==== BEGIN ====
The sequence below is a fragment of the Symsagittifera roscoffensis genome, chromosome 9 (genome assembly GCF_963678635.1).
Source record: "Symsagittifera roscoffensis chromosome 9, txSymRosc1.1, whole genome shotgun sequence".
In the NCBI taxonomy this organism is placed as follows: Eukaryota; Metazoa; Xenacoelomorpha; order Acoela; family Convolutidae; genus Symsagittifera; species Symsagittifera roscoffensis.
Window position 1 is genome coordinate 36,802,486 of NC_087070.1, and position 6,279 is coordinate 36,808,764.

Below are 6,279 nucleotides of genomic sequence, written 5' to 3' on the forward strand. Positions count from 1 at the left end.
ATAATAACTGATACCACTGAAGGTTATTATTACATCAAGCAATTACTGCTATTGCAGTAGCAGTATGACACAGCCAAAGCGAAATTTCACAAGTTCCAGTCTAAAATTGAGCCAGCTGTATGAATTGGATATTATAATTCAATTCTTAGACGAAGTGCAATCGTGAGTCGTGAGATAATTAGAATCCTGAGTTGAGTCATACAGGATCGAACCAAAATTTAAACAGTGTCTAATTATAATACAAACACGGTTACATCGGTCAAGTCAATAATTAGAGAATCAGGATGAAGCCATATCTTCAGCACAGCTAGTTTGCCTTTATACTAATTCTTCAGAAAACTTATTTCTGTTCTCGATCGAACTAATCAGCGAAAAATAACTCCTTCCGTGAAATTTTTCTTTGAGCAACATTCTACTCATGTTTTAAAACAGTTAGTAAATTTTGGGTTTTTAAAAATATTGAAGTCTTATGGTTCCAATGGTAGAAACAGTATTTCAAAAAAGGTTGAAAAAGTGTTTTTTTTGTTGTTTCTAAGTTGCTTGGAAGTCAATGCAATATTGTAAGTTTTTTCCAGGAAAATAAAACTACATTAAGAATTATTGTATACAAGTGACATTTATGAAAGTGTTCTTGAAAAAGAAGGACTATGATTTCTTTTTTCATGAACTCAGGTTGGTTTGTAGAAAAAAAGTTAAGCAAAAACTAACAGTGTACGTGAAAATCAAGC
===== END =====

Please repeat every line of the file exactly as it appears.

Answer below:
The sequence below is a fragment of the Symsagittifera roscoffensis genome, chromosome 9 (genome assembly GCF_963678635.1).
Source record: "Symsagittifera roscoffensis chromosome 9, txSymRosc1.1, whole genome shotgun sequence".
In the NCBI taxonomy this organism is placed as follows: Eukaryota; Metazoa; Xenacoelomorpha; order Acoela; family Convolutidae; genus Symsagittifera; species Symsagittifera roscoffensis.
Window position 1 is genome coordinate 36,802,486 of NC_087070.1, and position 6,279 is coordinate 36,808,764.

Below are 6,279 nucleotides of genomic sequence, written 5' to 3' on the forward strand. Positions count from 1 at the left end.
ATAATAACTGATACCACTGAAGGTTATTATTACATCAAGCAATTACTGCTATTGCAGTAGCAGTATGACACAGCCAAAGCGAAATTTCACAAGTTCCAGTCTAAAATTGAGCCAGCTGTATGAATTGGATATTATAATTCAATTCTTAGACGAAGTGCAATCGTGAGTCGTGAGATAATTAGAATCCTGAGTTGAGTCATACAGGATCGAACCAAAATTTAAACAGTGTCTAATTATAATACAAACACGGTTACATCGGTCAAGTCAATAATTAGAGAATCAGGATGAAGCCATATCTTCAGCACAGCTAGTTTGCCTTTATACTAATTCTTCAGAAAACTTATTTCTGTTCTCGATCGAACTAATCAGCGAAAAATAACTCCTTCCGTGAAATTTTTCTTTGAGCAACATTCTACTCATGTTTTAAAACAGTTAGTAAATTTTGGGTTTTTAAAAATATTGAAGTCTTATGGTTCCAATGGTAGAAACAGTATTTCAAAAAAGGTTGAAAAAGTGTTTTTTTTGTTGTTTCTAAGTTGCTTGGAAGTCAATGCAATATTGTAAGTTTTTTCCAGGAAAATAAAACTACATTAAGAATTATTGTATACAAGTGACATTTATGAAAGTGTTCTTGAAAAAGAAGGACTATGATTTCTTTTTTCATGAACTCAGGTTGGTTTGTAGAAAAAAAGTTAAGCAAAAACTAACAGTGTACGTGAAAATCAAGC